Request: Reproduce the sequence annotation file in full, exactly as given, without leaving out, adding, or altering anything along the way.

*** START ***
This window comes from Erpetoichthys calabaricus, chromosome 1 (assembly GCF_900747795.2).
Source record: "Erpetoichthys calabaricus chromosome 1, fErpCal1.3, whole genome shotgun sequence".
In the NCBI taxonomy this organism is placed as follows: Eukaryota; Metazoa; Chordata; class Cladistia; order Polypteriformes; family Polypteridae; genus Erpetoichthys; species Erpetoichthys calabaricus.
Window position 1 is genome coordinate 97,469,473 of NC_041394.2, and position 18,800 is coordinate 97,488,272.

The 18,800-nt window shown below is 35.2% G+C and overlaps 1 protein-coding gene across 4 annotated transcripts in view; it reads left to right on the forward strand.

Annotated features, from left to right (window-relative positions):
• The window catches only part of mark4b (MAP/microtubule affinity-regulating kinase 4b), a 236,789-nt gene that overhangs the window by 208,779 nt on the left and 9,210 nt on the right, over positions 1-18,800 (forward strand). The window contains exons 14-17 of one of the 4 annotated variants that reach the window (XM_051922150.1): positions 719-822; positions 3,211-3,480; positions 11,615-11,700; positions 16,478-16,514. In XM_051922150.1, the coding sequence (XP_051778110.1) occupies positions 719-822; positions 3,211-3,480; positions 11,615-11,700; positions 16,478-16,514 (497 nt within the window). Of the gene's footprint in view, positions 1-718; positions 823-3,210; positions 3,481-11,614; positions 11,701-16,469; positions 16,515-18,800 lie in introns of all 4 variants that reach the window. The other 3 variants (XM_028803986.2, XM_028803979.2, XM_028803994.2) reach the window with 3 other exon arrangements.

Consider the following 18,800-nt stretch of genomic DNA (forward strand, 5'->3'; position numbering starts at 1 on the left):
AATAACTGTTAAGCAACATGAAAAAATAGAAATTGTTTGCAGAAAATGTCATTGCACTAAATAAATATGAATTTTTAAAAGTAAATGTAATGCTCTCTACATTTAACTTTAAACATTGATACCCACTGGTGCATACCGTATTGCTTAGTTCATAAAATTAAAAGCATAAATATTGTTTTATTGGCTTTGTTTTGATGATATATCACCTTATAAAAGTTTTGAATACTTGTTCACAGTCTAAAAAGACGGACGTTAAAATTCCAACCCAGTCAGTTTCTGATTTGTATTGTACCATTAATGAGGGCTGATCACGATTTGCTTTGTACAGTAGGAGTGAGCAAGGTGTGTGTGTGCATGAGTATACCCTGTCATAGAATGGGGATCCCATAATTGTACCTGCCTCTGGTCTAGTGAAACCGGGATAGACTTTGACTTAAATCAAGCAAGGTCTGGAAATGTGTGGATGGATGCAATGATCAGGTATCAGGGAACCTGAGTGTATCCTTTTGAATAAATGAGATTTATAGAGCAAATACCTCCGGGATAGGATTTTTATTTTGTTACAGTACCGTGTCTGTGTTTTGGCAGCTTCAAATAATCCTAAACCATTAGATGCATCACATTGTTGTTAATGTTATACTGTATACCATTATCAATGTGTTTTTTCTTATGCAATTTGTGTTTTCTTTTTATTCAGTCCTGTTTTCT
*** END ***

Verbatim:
This window comes from Erpetoichthys calabaricus, chromosome 1 (assembly GCF_900747795.2).
Source record: "Erpetoichthys calabaricus chromosome 1, fErpCal1.3, whole genome shotgun sequence".
In the NCBI taxonomy this organism is placed as follows: Eukaryota; Metazoa; Chordata; class Cladistia; order Polypteriformes; family Polypteridae; genus Erpetoichthys; species Erpetoichthys calabaricus.
Window position 1 is genome coordinate 97,469,473 of NC_041394.2, and position 18,800 is coordinate 97,488,272.

The 18,800-nt window shown below is 35.2% G+C and overlaps 1 protein-coding gene across 4 annotated transcripts in view; it reads left to right on the forward strand.

Annotated features, from left to right (window-relative positions):
• The window catches only part of mark4b (MAP/microtubule affinity-regulating kinase 4b), a 236,789-nt gene that overhangs the window by 208,779 nt on the left and 9,210 nt on the right, over positions 1-18,800 (forward strand). The window contains exons 14-17 of one of the 4 annotated variants that reach the window (XM_051922150.1): positions 719-822; positions 3,211-3,480; positions 11,615-11,700; positions 16,478-16,514. In XM_051922150.1, the coding sequence (XP_051778110.1) occupies positions 719-822; positions 3,211-3,480; positions 11,615-11,700; positions 16,478-16,514 (497 nt within the window). Of the gene's footprint in view, positions 1-718; positions 823-3,210; positions 3,481-11,614; positions 11,701-16,469; positions 16,515-18,800 lie in introns of all 4 variants that reach the window. The other 3 variants (XM_028803986.2, XM_028803979.2, XM_028803994.2) reach the window with 3 other exon arrangements.

Consider the following 18,800-nt stretch of genomic DNA (forward strand, 5'->3'; position numbering starts at 1 on the left):
AATAACTGTTAAGCAACATGAAAAAATAGAAATTGTTTGCAGAAAATGTCATTGCACTAAATAAATATGAATTTTTAAAAGTAAATGTAATGCTCTCTACATTTAACTTTAAACATTGATACCCACTGGTGCATACCGTATTGCTTAGTTCATAAAATTAAAAGCATAAATATTGTTTTATTGGCTTTGTTTTGATGATATATCACCTTATAAAAGTTTTGAATACTTGTTCACAGTCTAAAAAGACGGACGTTAAAATTCCAACCCAGTCAGTTTCTGATTTGTATTGTACCATTAATGAGGGCTGATCACGATTTGCTTTGTACAGTAGGAGTGAGCAAGGTGTGTGTGTGCATGAGTATACCCTGTCATAGAATGGGGATCCCATAATTGTACCTGCCTCTGGTCTAGTGAAACCGGGATAGACTTTGACTTAAATCAAGCAAGGTCTGGAAATGTGTGGATGGATGCAATGATCAGGTATCAGGGAACCTGAGTGTATCCTTTTGAATAAATGAGATTTATAGAGCAAATACCTCCGGGATAGGATTTTTATTTTGTTACAGTACCGTGTCTGTGTTTTGGCAGCTTCAAATAATCCTAAACCATTAGATGCATCACATTGTTGTTAATGTTATACTGTATACCATTATCAATGTGTTTTTTCTTATGCAATTTGTGTTTTCTTTTTATTCAGTCCTGTTTTCT